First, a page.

A dipeptide is a sometimes ambiguous designation of two classes of organic compounds: Its molecules contain either two amino acids joined by a single peptide bond or one amino acid with two peptide bonds.
Two amino acids, one peptide bond
In this usage, X dipeptide (with X designating an amino acid) must be understood as di-X peptide. This nomenclature is continued by tripeptide (three amino acids, two peptide bonds), tetrapeptide, and so on; longer chains are called oligopeptide, polypeptide, protein.
Dipeptides are produced from polypeptides by the action of the hydrolase enzyme dipeptidyl peptidase. Dietary proteins are digested to dipeptides and amino acids, and the dipeptides are absorbed more rapidly than the amino acids, because their uptake involves a separate mechanism. Dipeptides activate G-cells found in the stomach to secrete gastrin.
- Carnosine (beta-alanyl-L-histidine) is highly concentrated in muscle and brain tissues.
- Anserine (beta-alanyl-N-methyl histidine) is found in the skeletal muscle and brain of mammals.
- Homoanserine (N-(4-aminobutyryl)-L-histidine) is another dipeptide identified in the brain and muscles of mammals.
- Kyotorphin (L-tyrosyl-L-arginine) is a neuroactive dipeptide which plays a role in pain regulation in the brain.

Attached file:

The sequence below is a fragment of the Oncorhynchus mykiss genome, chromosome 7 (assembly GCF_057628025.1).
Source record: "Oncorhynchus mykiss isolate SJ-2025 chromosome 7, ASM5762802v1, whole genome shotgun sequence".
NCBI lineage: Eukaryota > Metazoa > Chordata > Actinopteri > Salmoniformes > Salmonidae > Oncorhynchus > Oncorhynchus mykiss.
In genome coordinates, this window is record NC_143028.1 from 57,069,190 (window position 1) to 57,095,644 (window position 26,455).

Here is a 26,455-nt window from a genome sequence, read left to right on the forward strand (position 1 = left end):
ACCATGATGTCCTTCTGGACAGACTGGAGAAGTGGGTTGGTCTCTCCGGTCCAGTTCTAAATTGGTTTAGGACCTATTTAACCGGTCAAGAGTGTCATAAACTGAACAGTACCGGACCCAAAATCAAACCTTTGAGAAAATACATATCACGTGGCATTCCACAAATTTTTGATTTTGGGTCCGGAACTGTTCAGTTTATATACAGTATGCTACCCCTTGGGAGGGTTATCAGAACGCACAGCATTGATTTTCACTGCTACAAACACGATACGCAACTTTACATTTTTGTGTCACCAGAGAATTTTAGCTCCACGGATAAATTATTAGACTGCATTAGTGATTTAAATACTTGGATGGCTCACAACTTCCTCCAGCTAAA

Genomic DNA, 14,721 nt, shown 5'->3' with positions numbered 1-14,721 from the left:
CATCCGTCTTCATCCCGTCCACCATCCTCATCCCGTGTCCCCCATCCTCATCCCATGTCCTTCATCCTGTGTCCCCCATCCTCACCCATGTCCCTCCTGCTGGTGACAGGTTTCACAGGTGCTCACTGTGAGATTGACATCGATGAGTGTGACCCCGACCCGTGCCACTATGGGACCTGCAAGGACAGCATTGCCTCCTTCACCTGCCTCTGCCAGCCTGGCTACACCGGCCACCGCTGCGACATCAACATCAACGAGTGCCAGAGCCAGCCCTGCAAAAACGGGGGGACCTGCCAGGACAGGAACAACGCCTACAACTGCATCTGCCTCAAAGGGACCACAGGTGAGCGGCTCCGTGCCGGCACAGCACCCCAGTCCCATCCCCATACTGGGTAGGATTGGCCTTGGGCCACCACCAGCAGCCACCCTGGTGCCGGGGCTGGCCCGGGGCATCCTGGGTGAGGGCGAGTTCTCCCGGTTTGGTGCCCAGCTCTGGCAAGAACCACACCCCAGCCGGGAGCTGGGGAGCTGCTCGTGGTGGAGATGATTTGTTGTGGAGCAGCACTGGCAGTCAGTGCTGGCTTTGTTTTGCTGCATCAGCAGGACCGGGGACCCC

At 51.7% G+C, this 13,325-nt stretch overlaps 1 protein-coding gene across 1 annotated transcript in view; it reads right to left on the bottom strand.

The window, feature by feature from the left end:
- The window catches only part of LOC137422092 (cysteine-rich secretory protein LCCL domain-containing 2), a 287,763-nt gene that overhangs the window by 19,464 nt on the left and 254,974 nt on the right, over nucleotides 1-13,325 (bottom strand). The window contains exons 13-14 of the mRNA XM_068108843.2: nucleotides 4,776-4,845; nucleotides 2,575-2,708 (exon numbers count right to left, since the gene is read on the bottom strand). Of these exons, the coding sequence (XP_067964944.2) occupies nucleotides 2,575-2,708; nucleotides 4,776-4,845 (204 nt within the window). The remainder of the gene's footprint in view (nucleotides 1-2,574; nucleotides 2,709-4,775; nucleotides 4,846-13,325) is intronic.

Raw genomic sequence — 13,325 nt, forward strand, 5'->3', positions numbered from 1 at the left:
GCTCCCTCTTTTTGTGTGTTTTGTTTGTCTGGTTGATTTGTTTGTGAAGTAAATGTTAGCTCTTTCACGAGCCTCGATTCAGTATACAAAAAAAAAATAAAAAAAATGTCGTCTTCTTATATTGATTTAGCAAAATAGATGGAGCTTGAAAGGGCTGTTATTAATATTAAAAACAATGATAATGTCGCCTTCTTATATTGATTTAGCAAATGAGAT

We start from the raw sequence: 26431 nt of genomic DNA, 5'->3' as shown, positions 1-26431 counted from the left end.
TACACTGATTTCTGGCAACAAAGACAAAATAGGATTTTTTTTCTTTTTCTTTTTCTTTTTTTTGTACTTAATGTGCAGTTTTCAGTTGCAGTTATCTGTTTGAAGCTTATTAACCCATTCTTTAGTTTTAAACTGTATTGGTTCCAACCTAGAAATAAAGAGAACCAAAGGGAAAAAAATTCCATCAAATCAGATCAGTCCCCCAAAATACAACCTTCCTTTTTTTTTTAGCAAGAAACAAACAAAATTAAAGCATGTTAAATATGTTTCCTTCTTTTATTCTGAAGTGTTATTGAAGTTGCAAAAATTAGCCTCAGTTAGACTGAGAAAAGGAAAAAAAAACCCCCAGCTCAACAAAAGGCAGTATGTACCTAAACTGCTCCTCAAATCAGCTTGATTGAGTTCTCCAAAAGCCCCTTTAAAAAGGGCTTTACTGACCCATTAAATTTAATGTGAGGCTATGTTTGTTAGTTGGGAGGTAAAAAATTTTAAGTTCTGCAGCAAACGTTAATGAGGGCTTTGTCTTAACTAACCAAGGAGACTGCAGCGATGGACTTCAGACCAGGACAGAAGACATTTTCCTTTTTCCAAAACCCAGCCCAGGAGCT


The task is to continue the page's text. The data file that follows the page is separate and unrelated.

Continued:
- Balenine (or ophidine) (beta-alanyl-N tau-methyl histidine) has been identified in the muscles of several species of mammal (including man), and the chicken.
- Aspartame (N-L-α-aspartyl-L-phenylalanine 1-methyl ester) is an artificial sweetener.
- Glorin (N-propionyl-γ-L-glutamyl-L-ornithine-δ-lac ethyl ester) is a chemotactic dipeptide for the slime mold Polysphondylium violaceum.
- Barettin (cyclo-[(6-bromo-8-en-tryptophan)-arginine]) is a cyclic dipeptide from the marine sponge Geodia barretti.
One amino acid, two peptide bonds
In this usage, X dipeptide is taken literally: One amino acid X is equipped with two minimal peptide bonds: The C terminus COOH becomes COCH3, the N terminus NH2 becomes NHCH3. For instance, alanine dipeptide is CH3CONHCH(CH3)CONHCH3.
- Steane, Richard. "Hydrolysis of a dipeptide". BioTopics. Retrieved 28 July 2014.
- Bergmann, M. et al., Ann. 449, 277 (1926); "Bergmann Azlactone Peptide Synthesis"
- Head-Gordon, Teresa; Head-Gordon, Martin; Frisch, Michael J.; Brooks, Charles; Pople, John (2009). "A theoretical study of alanine dipeptide and analogs". International Journal of Quantum Chemistry. 36: 311. doi:10.1002/qua.560360725.
- An introduction to dipeptides at PeptideGuide.
|This biochemistry article is a stub. You can help Wikipedia by expanding it.|